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When two probability distributions overlap, statistical interference exists. Knowledge of the distributions can be used to determine the likelihood that one parameter exceeds another, and by how much.
This technique can be used for dimensioning of mechanical parts, determining when an applied load exceeds the strength of a structure, and in many other situations. This type of analysis can also be used to estimate the probability of failure or the frequency of failure.
Mechanical parts are usually designed to fit precisely together. For example, if a shaft is designed to have a "sliding fit" in a hole, the shaft must be a little smaller than the hole. (Traditional tolerances may suggest that all dimensions fall within those intended tolerances. A process capability study of actual production, however, may reveal normal distributions with long tails.) Both the shaft and hole sizes will usually form normal distributions with some average (arithmetic mean) and standard deviation.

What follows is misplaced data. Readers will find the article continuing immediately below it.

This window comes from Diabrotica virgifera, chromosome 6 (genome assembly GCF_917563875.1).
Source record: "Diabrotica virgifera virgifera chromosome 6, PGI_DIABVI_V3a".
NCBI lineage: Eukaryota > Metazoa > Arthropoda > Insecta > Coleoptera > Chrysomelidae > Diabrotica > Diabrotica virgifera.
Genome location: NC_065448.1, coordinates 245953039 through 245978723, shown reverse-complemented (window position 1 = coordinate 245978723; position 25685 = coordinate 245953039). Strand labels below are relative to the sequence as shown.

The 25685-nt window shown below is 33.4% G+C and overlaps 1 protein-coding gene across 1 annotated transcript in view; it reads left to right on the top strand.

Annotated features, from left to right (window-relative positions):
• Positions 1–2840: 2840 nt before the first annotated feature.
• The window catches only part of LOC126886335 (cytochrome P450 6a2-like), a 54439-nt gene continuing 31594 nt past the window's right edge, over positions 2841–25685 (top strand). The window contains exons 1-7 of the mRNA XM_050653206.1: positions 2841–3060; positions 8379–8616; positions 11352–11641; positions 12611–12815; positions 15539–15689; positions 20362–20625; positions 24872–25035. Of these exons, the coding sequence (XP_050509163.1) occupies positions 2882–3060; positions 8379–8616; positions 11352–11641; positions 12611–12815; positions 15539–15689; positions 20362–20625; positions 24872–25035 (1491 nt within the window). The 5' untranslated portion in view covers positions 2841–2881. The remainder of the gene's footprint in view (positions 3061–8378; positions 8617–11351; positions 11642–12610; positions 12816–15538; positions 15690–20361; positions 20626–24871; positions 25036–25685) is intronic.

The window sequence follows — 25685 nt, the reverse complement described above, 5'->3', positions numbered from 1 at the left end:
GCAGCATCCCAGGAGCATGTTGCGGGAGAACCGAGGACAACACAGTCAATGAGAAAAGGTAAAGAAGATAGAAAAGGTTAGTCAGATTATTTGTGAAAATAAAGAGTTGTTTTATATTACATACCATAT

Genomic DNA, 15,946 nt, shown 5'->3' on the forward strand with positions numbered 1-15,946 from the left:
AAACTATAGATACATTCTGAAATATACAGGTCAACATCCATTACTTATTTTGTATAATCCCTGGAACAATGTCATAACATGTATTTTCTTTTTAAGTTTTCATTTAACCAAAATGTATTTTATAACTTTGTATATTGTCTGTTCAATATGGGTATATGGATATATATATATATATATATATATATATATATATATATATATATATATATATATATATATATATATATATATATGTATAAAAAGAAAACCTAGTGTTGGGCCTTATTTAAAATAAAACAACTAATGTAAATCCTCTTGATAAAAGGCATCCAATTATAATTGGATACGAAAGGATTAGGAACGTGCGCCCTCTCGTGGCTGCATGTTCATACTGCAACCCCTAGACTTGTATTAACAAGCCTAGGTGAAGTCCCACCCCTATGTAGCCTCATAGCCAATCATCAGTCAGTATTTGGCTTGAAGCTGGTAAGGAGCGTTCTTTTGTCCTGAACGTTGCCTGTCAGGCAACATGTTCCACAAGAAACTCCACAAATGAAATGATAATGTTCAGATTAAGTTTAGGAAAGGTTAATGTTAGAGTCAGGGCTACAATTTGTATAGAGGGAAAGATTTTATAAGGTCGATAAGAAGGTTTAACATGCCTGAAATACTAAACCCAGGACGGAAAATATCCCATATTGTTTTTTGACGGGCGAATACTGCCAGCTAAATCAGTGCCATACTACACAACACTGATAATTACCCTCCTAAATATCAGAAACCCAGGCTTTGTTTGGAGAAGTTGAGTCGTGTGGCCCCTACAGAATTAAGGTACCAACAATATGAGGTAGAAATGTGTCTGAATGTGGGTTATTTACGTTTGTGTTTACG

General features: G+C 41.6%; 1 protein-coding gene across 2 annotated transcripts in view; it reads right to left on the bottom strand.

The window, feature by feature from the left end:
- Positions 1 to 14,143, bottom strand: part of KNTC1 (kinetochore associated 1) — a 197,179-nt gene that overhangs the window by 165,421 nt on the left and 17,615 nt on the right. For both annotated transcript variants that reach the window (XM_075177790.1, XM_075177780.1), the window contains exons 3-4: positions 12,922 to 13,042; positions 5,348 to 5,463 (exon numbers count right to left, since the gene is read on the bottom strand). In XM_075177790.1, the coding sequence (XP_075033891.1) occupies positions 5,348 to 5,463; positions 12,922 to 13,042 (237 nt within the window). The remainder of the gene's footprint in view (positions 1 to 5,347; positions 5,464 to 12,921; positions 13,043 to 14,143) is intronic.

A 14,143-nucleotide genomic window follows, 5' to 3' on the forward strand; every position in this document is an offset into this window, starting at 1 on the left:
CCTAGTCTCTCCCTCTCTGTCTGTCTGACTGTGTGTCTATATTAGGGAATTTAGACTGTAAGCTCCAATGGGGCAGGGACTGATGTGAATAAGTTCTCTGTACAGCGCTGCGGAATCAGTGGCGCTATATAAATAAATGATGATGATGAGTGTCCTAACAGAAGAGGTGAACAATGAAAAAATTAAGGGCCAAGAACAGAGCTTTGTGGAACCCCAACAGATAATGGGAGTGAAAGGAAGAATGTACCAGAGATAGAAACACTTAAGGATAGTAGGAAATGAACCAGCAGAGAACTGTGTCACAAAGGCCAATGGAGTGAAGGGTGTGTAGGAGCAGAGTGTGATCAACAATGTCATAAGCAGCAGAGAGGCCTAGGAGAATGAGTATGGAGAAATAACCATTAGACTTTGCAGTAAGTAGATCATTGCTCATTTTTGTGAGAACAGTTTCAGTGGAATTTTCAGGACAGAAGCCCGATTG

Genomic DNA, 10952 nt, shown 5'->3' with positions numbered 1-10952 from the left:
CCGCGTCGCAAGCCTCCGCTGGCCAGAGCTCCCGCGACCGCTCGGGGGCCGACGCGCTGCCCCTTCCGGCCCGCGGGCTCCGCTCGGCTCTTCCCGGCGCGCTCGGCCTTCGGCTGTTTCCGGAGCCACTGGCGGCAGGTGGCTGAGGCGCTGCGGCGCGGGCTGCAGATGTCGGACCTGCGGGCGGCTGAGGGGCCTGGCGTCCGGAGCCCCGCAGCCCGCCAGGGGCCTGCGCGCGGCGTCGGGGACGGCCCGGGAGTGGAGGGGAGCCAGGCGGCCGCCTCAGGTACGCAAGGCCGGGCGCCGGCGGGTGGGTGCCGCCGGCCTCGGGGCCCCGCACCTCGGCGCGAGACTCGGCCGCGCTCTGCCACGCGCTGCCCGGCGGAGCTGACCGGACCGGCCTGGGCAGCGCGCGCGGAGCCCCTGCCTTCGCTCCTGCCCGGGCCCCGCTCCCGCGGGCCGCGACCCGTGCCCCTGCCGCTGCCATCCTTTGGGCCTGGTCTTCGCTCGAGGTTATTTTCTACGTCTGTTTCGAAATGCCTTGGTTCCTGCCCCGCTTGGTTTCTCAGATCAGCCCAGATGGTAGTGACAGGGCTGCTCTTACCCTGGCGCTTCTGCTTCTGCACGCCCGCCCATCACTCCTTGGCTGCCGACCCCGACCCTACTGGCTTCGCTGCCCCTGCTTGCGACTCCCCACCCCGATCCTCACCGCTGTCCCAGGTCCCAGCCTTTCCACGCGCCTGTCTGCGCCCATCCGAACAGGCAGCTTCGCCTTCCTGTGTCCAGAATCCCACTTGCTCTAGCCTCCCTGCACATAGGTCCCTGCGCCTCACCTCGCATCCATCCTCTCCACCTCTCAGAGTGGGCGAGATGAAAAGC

With two such normal distributions, a distribution of interference can be calculated. The derived distribution will also be normal, and its average will be equal to the difference between the means of the two base distributions. The variance of the derived distribution will be the sum of the variances of the two base distributions.
This derived distribution can be used to determine how often the difference in dimensions will be less than zero (i.e., the shaft cannot fit in the hole), how often the difference will be less than the required sliding gap (the shaft fits, but too tightly), and how often the difference will be greater than the maximum acceptable gap (the shaft fits, but not tightly enough).
Physical properties and the conditions of use are also inherently variable. For example, the applied load (stress) on a mechanical part may vary. The measured strength of that part (tensile strength, etc.) may also be variable. The part will break when the stress exceeds the strength.
With two normal distributions, the statistical interference may be calculated as above. (This problem is also workable for transformed units such as the log-normal distribution). With other distributions, or combinations of different distributions, a Monte Carlo method or simulation is often the most practical way to quantify the effects of statistical interference.
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